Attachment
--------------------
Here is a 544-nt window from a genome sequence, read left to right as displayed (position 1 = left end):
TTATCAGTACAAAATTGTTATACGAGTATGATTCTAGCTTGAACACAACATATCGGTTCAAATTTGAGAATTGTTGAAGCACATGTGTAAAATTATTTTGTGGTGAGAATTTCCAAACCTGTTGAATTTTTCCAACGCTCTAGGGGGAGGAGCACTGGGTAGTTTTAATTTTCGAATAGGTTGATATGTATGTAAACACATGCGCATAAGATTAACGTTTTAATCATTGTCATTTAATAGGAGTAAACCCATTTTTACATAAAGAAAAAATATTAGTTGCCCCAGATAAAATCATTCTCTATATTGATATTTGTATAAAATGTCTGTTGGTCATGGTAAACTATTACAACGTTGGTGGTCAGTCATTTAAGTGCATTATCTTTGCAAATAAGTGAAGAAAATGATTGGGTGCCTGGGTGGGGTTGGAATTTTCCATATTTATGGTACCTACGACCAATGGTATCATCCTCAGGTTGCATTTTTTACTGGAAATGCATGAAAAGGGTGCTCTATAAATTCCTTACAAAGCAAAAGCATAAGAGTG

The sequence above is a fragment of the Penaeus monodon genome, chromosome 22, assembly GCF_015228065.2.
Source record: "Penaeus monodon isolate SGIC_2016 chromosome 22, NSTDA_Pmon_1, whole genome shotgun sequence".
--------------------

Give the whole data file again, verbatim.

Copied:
Here is a 544-nt window from a genome sequence, read left to right as displayed (position 1 = left end):
TTATCAGTACAAAATTGTTATACGAGTATGATTCTAGCTTGAACACAACATATCGGTTCAAATTTGAGAATTGTTGAAGCACATGTGTAAAATTATTTTGTGGTGAGAATTTCCAAACCTGTTGAATTTTTCCAACGCTCTAGGGGGAGGAGCACTGGGTAGTTTTAATTTTCGAATAGGTTGATATGTATGTAAACACATGCGCATAAGATTAACGTTTTAATCATTGTCATTTAATAGGAGTAAACCCATTTTTACATAAAGAAAAAATATTAGTTGCCCCAGATAAAATCATTCTCTATATTGATATTTGTATAAAATGTCTGTTGGTCATGGTAAACTATTACAACGTTGGTGGTCAGTCATTTAAGTGCATTATCTTTGCAAATAAGTGAAGAAAATGATTGGGTGCCTGGGTGGGGTTGGAATTTTCCATATTTATGGTACCTACGACCAATGGTATCATCCTCAGGTTGCATTTTTTACTGGAAATGCATGAAAAGGGTGCTCTATAAATTCCTTACAAAGCAAAAGCATAAGAGTG

The sequence above is a fragment of the Penaeus monodon genome, chromosome 22, assembly GCF_015228065.2.
Source record: "Penaeus monodon isolate SGIC_2016 chromosome 22, NSTDA_Pmon_1, whole genome shotgun sequence".